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Thanks for pointing out that the evidence for specific problems with recommender systems is quite weak and speculative; I've come around to this view in the last year, and in retrospect I should have labelled my uncertainty here better and featured it less prominently in the article since it's not really a crux of the cause prioritization analysis, as you noticed. Will update the post with this in mind.

If there isn't a clear problem you're going to have huge sign uncertainty on the impact of any given change"

This is closer to a crux. I think there are a number of concrete changes like optimizing for the user's deliberative retrospective judgment, developing natural language interfaces or exposing recommender systems internals for researchers to study, which are likely to be hugely positive across most worlds including ones where there's no "problem" attributable to recommender systems per se. Positive both in direct effects and in flow-through effects in learning what kinds of human-AI interaction protocols lead to good outcomes.

From your Alignment Forum comment,

The core feature of AI alignment is that the AI system deliberately and intentionally does things, and creates plans in new situations that you hadn't seen before, which is not the case with recommender systems.

This seems like the real crux. I'm not sure how exactly you define "deliberately and intentionally" but recommenders trained with RL (a small, but increasing fraction) are definitely capable of generating and executing complex novel sequences of actions towards an objective. Moreover they are deployed in a dynamic world and so encounter new situations habitually (unlike the toy environments more commonly used for AI Alignment research).

This is a helpful counterpoint. From big tech companies' perspective, I think that GPL (and especially aGPL) is close to the worst case scenario, since it destroys the ability to have proprietary software and can pose an existential risk to the company by empowering their competitors. Most of the specific clauses we discuss are not nearly so dangerous - they at most impose some small overhead on using or releasing the code. Corrigibility is the only clause that I can see being comparably dangerous: depending on the mechanism used to create future versions of the license, companies may feel they are giving too much control over their future to a third party.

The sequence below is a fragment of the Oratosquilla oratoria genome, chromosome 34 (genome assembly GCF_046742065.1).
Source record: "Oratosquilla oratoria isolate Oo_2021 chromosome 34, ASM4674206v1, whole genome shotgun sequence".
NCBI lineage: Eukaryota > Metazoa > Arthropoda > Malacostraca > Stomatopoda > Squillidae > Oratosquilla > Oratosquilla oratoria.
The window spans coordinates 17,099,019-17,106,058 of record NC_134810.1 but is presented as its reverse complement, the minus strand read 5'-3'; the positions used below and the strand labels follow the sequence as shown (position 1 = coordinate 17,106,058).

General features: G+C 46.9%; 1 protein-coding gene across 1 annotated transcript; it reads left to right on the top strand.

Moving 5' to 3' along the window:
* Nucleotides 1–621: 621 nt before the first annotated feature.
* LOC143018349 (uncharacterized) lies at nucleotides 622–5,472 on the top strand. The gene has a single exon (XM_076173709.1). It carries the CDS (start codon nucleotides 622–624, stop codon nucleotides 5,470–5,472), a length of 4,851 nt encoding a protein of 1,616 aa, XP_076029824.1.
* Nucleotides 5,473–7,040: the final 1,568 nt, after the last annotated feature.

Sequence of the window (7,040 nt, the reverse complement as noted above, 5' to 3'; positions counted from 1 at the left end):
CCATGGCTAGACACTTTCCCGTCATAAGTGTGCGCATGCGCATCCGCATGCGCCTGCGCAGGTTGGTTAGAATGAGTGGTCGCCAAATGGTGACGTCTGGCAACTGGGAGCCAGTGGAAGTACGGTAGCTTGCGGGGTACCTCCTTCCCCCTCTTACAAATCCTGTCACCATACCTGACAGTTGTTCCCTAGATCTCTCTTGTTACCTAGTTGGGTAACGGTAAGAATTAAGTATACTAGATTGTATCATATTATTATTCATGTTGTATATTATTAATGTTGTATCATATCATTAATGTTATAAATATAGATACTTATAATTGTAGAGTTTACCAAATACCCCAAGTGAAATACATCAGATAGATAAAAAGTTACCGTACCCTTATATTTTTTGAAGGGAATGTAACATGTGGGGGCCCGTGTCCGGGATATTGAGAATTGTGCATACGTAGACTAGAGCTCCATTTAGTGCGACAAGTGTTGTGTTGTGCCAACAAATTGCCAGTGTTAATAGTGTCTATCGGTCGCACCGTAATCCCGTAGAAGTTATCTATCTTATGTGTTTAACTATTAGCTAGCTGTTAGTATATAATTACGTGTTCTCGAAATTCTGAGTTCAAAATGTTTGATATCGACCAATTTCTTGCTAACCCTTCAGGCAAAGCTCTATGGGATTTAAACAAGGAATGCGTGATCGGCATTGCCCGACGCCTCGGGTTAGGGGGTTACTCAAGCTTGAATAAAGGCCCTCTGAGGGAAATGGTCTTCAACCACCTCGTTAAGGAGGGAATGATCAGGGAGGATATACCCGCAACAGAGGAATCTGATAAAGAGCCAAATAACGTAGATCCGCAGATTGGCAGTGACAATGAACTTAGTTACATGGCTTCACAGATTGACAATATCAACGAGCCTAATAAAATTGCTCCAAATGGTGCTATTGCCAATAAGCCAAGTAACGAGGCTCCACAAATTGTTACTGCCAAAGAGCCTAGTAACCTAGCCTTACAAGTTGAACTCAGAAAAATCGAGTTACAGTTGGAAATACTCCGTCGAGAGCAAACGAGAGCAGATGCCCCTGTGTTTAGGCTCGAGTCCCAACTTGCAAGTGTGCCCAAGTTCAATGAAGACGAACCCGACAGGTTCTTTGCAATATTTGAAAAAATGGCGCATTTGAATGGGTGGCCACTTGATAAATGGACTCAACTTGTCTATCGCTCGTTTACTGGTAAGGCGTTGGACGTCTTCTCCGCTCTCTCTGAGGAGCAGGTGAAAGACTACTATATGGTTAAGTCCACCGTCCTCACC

Agreed that's an important distinction. I just assumed that if you make an aligned system, it will become trusted by users, but that's not at all obvious.

My mental model of why Facebook doesn't have "turn off inflammatory political news" and similar switches is because 99% of their users never toggle any such switches, so the feature won't affect any of the metrics they track, so no engineer or product manager has an incentive to add it. Why won't users toggle the switches? Part of it is laziness; but mostly I think users don't trust that the system will faithfully give them what they want based on a single short description like "inflammatory political news" -what if they miss out on an important national story? What if a close friend shares a story with them and they don't see it? What if their favorite comedian gets classified as inflammatory and filtered out?

As additional evidence that we're more bottlenecked by research than by incentives, consider Twitter's call for research to measure the "health" of Twitter conversations, and Facebook's decision to demote news content. I believe if you gave most companies a robust and well-validated metric (analogous to differential privacy) for alignment with user value, they would start optimizing for it even at the cost of some short term growth/revenue.

The monopoly point is interesting. I don't think existing recommender systems are well modelled as monopolies; they certainly behave as if they are in a life-and-death struggle with each other, probably because their fundamental product is "ways to occupy your time" and that market is extremely competitive. But a monopoly might actually be better because it wouldn't have the current race to the bottom in pursuit of monetisable eyeballs.

The first two links are identical; was that your intention?

Thanks for the catch - fixed.

Definitely the latter. Though I would frame it more optimistically as "better alignment of recommender systems seems important, there's a lot of plausible solutions out there, let's prioritize them and try out the few most promising ones". Actually doing that prioritization was out of scope for this post but definitely something we want to do - and are looking for collaborators on.

To my mind they are fully complementary: Iterated Amplification is a general scheme for AI alignment, whereas this post describes an application area where we could use and learn more about various alignment schemes. I personally think using amplification for aligning recommender systems is very much worth trying. It would have great direct positive effects if it worked, and the experiment would shed light on the viability of the scheme as a whole.